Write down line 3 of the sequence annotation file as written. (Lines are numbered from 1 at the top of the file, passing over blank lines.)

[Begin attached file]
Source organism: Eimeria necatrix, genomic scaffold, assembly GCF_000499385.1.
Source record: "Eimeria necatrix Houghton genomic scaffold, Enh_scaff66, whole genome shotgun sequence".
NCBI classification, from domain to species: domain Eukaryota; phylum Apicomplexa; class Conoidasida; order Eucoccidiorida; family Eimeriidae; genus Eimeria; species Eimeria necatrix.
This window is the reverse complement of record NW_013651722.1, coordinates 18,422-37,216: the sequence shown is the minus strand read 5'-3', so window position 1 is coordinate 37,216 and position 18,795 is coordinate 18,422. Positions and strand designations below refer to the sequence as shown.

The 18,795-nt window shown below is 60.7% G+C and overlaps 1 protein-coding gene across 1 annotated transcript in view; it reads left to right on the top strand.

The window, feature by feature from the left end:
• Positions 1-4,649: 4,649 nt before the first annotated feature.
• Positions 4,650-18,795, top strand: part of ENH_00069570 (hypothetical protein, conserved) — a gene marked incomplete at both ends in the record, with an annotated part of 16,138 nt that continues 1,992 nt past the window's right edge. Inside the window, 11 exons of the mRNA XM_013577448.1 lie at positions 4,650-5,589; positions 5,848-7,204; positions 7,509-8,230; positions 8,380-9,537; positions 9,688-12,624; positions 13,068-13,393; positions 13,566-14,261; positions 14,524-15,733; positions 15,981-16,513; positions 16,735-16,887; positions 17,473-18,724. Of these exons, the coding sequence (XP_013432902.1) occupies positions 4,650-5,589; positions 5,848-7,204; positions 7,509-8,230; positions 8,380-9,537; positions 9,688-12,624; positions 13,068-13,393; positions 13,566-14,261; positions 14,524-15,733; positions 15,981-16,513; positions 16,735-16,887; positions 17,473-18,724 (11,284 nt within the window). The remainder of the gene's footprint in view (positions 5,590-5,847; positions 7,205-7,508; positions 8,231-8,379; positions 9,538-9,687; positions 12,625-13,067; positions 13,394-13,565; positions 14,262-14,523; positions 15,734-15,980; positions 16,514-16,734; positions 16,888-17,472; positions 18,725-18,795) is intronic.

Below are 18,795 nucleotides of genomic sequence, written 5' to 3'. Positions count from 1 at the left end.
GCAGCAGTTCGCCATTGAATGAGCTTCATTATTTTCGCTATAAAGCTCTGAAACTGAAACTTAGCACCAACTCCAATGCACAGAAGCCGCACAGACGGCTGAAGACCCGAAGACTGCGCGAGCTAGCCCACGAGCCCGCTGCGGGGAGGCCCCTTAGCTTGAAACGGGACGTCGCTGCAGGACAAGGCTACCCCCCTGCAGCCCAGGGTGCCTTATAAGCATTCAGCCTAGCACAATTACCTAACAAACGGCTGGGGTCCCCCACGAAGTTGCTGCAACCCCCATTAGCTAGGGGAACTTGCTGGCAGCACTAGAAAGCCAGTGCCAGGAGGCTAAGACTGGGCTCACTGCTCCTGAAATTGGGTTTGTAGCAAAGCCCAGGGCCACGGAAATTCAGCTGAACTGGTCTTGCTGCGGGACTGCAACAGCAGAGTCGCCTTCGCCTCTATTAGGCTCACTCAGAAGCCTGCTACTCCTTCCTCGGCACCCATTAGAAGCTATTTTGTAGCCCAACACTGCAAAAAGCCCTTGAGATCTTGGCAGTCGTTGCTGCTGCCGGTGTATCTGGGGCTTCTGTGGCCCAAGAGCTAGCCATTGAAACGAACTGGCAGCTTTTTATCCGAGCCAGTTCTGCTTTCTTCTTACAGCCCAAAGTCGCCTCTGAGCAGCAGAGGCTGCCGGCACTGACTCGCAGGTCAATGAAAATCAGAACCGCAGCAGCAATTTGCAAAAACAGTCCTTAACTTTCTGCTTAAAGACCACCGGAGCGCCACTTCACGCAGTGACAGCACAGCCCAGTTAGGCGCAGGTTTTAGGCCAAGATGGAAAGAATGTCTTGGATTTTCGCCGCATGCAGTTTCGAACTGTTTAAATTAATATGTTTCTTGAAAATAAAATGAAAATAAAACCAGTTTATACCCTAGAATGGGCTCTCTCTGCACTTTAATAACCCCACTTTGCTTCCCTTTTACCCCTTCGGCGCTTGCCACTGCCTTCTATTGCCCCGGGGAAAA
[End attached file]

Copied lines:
NCBI classification, from domain to species: domain Eukaryota; phylum Apicomplexa; class Conoidasida; order Eucoccidiorida; family Eimeriidae; genus Eimeria; species Eimeria necatrix.